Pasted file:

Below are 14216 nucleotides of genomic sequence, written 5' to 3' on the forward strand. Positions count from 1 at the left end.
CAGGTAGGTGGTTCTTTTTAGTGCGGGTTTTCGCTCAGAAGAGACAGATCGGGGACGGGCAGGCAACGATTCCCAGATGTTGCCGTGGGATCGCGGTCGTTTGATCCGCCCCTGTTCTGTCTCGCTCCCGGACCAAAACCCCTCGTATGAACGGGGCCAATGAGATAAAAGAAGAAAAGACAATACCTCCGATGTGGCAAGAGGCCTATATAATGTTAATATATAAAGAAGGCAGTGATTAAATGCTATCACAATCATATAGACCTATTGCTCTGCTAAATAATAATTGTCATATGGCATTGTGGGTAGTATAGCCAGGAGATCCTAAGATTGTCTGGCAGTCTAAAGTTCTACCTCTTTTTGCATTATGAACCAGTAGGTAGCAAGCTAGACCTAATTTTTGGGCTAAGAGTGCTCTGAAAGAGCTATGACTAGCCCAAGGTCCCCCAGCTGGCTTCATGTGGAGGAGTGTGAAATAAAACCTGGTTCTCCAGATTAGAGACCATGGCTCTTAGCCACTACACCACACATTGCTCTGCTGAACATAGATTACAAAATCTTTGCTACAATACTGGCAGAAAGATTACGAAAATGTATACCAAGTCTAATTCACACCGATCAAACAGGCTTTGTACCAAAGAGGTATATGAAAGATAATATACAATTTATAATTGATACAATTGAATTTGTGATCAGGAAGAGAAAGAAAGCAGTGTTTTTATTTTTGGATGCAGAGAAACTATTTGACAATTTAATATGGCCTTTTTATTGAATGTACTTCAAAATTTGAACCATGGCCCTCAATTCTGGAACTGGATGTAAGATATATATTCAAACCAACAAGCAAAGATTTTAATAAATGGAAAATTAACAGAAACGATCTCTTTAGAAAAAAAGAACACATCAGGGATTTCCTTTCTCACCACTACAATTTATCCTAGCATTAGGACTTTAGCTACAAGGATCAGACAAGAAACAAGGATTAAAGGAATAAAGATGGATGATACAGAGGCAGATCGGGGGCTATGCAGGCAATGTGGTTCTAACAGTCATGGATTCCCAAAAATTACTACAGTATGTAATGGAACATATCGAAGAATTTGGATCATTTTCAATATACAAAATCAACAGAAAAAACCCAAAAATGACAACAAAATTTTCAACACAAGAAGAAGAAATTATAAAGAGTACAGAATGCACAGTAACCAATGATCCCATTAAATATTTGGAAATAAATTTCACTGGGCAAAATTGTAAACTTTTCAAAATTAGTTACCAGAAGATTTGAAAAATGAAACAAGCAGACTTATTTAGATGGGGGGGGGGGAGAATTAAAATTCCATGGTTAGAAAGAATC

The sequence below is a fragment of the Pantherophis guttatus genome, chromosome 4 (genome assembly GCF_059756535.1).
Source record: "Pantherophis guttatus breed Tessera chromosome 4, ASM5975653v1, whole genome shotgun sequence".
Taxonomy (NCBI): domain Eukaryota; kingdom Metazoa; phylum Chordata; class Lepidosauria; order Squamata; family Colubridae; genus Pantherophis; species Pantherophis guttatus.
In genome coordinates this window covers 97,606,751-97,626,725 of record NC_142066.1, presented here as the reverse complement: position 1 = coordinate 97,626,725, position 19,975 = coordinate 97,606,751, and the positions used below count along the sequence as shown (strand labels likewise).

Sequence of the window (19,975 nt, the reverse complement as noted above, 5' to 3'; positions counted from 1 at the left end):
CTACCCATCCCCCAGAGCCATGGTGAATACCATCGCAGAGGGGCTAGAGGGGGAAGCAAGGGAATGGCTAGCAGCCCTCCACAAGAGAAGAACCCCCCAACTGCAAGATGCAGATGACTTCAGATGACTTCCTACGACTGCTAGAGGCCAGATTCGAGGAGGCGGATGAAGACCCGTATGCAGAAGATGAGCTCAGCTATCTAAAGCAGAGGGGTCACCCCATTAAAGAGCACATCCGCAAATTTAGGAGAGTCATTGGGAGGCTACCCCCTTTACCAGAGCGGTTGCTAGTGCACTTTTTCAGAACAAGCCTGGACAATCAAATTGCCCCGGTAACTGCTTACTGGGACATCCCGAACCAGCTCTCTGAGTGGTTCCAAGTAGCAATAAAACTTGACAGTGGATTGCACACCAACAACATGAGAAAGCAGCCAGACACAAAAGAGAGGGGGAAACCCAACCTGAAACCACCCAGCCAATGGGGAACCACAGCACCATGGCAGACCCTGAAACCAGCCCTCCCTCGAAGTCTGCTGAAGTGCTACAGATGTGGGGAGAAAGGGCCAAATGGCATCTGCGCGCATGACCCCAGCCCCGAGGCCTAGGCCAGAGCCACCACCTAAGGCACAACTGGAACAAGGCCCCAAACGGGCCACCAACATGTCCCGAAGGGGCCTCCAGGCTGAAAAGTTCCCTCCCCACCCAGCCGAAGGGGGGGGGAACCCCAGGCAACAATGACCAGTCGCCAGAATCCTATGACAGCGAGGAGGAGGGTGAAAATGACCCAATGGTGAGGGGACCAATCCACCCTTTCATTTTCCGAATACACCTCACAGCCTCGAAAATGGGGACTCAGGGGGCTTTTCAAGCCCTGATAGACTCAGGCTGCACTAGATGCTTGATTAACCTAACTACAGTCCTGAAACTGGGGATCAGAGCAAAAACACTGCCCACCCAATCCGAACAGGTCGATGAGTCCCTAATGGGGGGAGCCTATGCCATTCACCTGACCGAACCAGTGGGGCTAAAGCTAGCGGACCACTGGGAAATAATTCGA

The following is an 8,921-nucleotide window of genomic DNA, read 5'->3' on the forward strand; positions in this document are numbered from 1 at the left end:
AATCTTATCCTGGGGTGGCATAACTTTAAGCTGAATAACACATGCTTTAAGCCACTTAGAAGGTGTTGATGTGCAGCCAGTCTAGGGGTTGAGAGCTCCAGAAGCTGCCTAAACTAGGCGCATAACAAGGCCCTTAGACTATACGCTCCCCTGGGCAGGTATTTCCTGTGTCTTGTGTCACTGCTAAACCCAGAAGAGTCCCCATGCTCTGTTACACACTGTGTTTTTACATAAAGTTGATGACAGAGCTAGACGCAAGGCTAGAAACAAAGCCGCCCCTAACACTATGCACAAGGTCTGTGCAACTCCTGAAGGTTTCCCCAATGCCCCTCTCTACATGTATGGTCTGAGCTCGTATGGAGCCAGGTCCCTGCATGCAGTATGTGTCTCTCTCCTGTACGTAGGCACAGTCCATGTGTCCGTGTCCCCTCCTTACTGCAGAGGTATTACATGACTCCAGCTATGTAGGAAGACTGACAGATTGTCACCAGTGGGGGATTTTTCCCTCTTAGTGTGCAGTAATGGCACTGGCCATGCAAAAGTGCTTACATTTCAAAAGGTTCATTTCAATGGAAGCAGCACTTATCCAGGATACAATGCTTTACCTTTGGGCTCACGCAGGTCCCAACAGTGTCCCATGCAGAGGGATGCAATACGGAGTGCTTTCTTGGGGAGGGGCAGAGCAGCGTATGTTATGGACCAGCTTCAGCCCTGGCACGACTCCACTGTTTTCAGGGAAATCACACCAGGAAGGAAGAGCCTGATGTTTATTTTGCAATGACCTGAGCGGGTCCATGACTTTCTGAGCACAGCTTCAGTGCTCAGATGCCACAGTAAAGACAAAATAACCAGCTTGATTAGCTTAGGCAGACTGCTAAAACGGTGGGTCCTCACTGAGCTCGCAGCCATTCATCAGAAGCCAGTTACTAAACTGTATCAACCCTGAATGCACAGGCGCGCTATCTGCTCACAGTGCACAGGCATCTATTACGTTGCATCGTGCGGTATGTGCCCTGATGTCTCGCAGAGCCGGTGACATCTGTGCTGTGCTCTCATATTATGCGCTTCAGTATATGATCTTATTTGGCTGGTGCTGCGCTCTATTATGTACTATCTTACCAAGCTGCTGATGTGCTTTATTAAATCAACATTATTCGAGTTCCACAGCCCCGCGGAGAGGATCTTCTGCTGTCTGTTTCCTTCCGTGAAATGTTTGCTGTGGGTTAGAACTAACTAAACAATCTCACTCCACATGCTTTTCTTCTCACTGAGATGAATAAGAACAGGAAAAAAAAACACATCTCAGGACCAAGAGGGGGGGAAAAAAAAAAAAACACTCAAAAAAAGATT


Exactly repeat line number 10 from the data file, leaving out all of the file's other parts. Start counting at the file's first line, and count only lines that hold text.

AATCTTATCCTGGGGTGGCATAACTTTAAGCTGAATAACACATGCTTTAAGCCACTTAGAAGGTGTTGATGTGCAGCCAGTCTAGGGGTTGAGAGCTCCAGAAGCTGCCTAAACTAGGCGCATAACAAGGCCCTTAGACTATACGCTCCCCTGGGCAGGTATTTCCTGTGTCTTGTGTCACTGCTAAACCCAGAAGAGTCCCCATGCTCTGTTACACACTGTGTTTTTACATAAAGTTGATGACAGAGCTAGACGCAAGGCTAGAAACAAAGCCGCCCCTAACACTATGCACAAGGTCTGTGCAACTCCTGAAGGTTTCCCCAATGCCCCTCTCTACATGTATGGTCTGAGCTCGTATGGAGCCAGGTCCCTGCATGCAGTATGTGTCTCTCTCCTGTACGTAGGCACAGTCCATGTGTCCGTGTCCCCTCCTTACTGCAGAGGTATTACATGACTCCAGCTATGTAGGAAGACTGACAGATTGTCACCAGTGGGGGATTTTTCCCTCTTAGTGTGCAGTAATGGCACTGGCCATGCAAAAGTGCTTACATTTCAAAAGGTTCATTTCAATGGAAGCAGCACTTATCCAGGATACAATGCTTTACCTTTGGGCTCACGCAGGTCCCAACAGTGTCCCATGCAGAGGGATGCAATACGGAGTGCTTTCTTGGGGAGGGGCAGAGCAGCGTATGTTATGGACCAGCTTCAGCCCTGGCACGACTCCACTGTTTTCAGGGAAATCACACCAGGAAGGAAGAGCCTGATGTTTATTTTGCAATGACCTGAGCGGGTCCATGACTTTCTGAGCACAGCTTCAGTGCTCAGATGCCACAGTAAAGACAAAATAACCAGCTTGATTAGCTTAGGCAGACTGCTAAAACGGTGGGTCCTCACTGAGCTCGCAGCCATTCATCAGAAGCCAGTTACTAAACTGTATCAACCCTGAATGCACAGGCGCGCTATCTGCTCACAGTGCACAGGCATCTATTACGTTGCATCGTGCGGTATGTGCCCTGATGTCTCGCAGAGCCGGTGACATCTGTGCTGTGCTCTCATATTATGCGCTTCAGTATATGATCTTATTTGGCTGGTGCTGCGCTCTATTATGTACTATCTTACCAAGCTGCTGATGTGCTTTATTAAATCAACATTATTCGAGTTCCACAGCCCCGCGGAGAGGATCTTCTGCTGTCTGTTTCCTTCCGTGAAATGTTTGCTGTGGGTTAGAACTAACTAAACAATCTCACTCCACATGCTTTTCTTCTCACTGAGATGAATAAGAACAGGAAAAAAAAACACATCTCAGGACCAAGAGGGGGGGAAAAAAAAAAAAACACTCAAAAAAAGATT